When Tragedy Strikes, Here's Why It's OK to Ask God Why

When Tragedy Strikes, Here's Why It's OK to Ask God Why

What do you do when your husband is perfectly healthy, is only 37, and he goes to bed and never wakes up? And, he leaves you with two sons ages 12 and 13 to raise on your own, as well as a church to pastor on your own? That happened to Karen Jensen Salisbury on New Year's Day in 1997. Her husband's sudden death left her with a great deal of grieving, and a lot of questions for God.

That tragic turn of events led Jensen Salisbury to write her book Why God Why?. which she discussed with Taylor Berglund on the latest edition of Charisma Connection.

13 Minutes • a month ago

Episode Notes

Charisma Connection

Guest: Karen Jensen Salisbury

 

What do you do when your husband is perfectly healthy, is only 37, and he goes to bed and never wakes up? And, he leaves you with two sons ages 12 and 13 to raise on your own, as well as a church to pastor on your own?

 

That happened to Karen Jensen Salisbury on New Year’s Day in 1997. Her husband’s sudden death left her with a great deal of grieving, and a lot of questions for God.

 

That tragic turn of events led Jensen Salisbury to write her book Why God Why?. which she discussed with Taylor Berglund on the latest edition of Charisma Connection.

 

For the entire interview with Karen Jensen Salisbury, visit cpnshows.com.

 

 

Introduction

Taylor Berglund: I’m excited to welcome in the studio Karen Jensen Salisbury. You are the author of the books, Why God Why; and How to make the Right Decision Every Time. You're also a minister, but we're going to get into the books, everything that you're working on your ministry. But first, I just want to hear what is your testimony.

 

Karen Jensen Salisbury: It's actually in the book, Why God Why. My first husband and I were pastoring a church in Boise, Idaho. It was our second church that we had pioneered and pastored and we were 37 years old and on New Year's Day, 1997, he went to bed earlier than me. By the time I got to bed, he had died just suddenly. He hadn't been sick. Just went to heaven. And I'm pretty sure he was surprised when he got there, but happy. And so I had to end up pastoring the church by myself and raising our sons who were 12 and 13 years old at the time. Years later I wrote the book, Why God Why; and it starts with that story because I had questions. Lord, my perfectly healthy 37-year-old husband went to heaven. Why, why, why didn't you tell me?

 

What I find is that a lot of people have had terrible events happen in their life. It might not necessarily be a death, but even just a terrible disappointment or something, an accident or an incident that scars them maybe. Sometimes they get stuck there in the whys. I think it's perfectly OK to ask God all your tough questions. He's heard them all. You can't scare Him. He didn't fall off the throne because you asked him a hard question. And you’re already asking the questions. in your head anyway, right? You’ve heard people say you should never question God. And they usually say it and a holy voice like that. But I think you can ask Him all the questions you want because He's the one with the answers, right? And He loves you. He wants to help you come through those events. He doesn't want a terrible event to define your life. And so that's really why I wrote the book. I call it a manual for getting past the pain. It's the story of how my sons and I got past the pain and how God brought us through the valley of the shadow and gave us wonderful lives. He is so faithful. That's what we found. We kind of wanted to share that with other people, that there is a way. Yes, I'm sorry that there is a valley of shadow. Yes, I'm sorry that terrible things happen. But you know, welcome to life on planet Earth. There is a way to make it through and come out even better.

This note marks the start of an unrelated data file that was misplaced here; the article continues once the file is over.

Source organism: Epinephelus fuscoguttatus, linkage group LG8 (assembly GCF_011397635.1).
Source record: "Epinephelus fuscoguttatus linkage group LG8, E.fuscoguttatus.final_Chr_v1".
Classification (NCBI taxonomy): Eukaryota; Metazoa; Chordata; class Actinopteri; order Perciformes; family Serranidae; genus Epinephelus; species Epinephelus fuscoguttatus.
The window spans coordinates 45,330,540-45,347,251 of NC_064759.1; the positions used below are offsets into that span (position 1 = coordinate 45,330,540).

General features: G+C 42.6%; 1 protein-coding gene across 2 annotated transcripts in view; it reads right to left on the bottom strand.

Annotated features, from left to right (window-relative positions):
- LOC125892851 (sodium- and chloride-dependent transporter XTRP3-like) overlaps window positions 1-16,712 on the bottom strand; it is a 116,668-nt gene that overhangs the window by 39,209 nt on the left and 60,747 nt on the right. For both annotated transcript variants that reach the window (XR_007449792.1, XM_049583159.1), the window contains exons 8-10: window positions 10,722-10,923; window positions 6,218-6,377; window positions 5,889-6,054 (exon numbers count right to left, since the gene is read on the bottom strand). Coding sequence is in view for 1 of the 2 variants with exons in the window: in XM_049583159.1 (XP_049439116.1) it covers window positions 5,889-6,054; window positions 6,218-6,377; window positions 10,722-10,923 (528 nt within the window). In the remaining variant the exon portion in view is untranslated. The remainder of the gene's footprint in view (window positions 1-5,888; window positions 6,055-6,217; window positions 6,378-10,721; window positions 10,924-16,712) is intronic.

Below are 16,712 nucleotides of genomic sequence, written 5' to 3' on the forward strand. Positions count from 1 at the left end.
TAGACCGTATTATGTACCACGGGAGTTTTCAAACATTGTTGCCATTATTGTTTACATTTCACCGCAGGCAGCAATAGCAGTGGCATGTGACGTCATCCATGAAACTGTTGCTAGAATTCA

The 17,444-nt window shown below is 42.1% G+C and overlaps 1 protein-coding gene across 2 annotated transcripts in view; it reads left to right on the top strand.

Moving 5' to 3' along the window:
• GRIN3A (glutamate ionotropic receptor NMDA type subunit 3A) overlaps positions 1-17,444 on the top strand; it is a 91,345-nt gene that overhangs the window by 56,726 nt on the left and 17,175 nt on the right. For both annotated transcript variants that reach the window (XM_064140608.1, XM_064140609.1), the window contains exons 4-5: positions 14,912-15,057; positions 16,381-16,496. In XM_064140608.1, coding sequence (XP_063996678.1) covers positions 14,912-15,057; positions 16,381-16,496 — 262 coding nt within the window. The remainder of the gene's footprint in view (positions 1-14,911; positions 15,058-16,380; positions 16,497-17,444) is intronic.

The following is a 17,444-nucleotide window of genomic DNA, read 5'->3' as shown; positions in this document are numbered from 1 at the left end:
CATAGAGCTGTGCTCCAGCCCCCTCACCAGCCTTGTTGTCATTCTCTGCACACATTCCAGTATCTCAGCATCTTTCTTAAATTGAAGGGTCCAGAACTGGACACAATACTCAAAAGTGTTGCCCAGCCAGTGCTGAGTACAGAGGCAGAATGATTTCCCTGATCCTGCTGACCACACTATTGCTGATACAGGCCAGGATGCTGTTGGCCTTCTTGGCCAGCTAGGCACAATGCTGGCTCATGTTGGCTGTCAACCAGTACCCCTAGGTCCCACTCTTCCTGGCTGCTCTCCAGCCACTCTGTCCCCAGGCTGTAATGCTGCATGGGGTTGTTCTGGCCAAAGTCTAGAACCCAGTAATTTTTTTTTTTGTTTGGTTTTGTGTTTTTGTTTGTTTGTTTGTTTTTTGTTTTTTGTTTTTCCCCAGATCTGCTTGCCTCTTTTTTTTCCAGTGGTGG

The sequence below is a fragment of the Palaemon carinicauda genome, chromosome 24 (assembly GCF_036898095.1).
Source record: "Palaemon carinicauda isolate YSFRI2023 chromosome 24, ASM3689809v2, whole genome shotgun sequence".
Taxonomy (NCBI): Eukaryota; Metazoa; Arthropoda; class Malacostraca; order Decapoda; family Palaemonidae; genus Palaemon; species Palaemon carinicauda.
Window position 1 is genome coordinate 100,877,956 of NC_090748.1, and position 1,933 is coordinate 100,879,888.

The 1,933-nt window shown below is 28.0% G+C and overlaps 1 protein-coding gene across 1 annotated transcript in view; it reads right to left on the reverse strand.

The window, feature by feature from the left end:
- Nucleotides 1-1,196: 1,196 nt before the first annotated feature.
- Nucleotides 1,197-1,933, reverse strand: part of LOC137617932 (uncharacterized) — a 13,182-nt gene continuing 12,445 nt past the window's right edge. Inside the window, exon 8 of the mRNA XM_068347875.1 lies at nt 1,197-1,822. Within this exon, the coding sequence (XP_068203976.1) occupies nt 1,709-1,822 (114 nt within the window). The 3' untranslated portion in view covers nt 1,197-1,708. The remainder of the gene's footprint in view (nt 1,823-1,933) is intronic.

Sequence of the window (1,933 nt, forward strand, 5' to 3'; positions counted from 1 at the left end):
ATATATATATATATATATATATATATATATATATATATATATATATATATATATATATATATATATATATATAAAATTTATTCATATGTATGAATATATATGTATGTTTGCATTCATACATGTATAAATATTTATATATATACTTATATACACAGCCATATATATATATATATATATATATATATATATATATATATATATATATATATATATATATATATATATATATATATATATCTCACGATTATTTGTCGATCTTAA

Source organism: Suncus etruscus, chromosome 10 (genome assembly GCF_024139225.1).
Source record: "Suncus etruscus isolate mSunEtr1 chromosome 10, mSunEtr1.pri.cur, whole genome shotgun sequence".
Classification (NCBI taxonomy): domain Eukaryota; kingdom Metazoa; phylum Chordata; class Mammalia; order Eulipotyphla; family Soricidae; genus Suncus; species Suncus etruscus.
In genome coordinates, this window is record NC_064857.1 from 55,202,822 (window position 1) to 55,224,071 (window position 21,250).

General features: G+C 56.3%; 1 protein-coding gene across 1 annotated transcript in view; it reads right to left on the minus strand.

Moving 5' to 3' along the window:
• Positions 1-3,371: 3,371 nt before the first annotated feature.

Karen’s Books

·         Why God Why?

·         How to Make the Right Decision Every Time

·         Helping Your Children Make Right Decisions

·         “I Forgive You, But …: 3 Steps That Can Heal Your Heart Forever

 

Taylor Berglund: I think that's a really great perspective and the way that you phrase that getting past the pain. I think there's two parts to that. I think that so often we as Christians focus on one of those two parts. There's the getting past it and there's the pain. So, thinking first about the pain, I think something that a lot of times in the church today that Christians have lost the ability to do, which is funny because it's in the Bible itself, is lamenting and grieving. What was that process like for you after the death of your husband?

 

Karen Jensen Salisbury: It is a process obviously, and I think that we do grieve because we were never meant to be separated from our body. Sin did that. So that separation is hard on the flesh. It's hard on our soul. We're attached to people and we're afraid of what happens after we die, unless you've done a lot of study on Heaven. There is a there is a grieving process, I believe.  I don't want people to get stuck in the valley of grief. That's why I wrote the book. You know what I mean? But to say no, I'm fine. I'm a Christian. There is still a soul-like tearing when somebody dies. So you have to give yourself 1,000 breaks. There's a part in the book too, about getting through the grieving process. Everybody does it different and nobody can really tell you how to do it, when to do it. There's a story in the book about somebody whose family member was telling them it's time for you to get over it. Six months passed their loved one dying, it's time for you to get over it. Get rid of their clothes, get rid of their pictures, get rid of everything. And they asked me, is that right? Am I doing this wrong? I always tell people listen, if it comforts you to have their stuff around, or to relive those memories, then you just keep on as long as you need to. If it's creeping you out to have their stuff around, then get rid of it or have help getting rid of it. Everybody's different and nobody can tell you exactly how to grieve. But then keep going. Keep going past, don't wallow in the grief.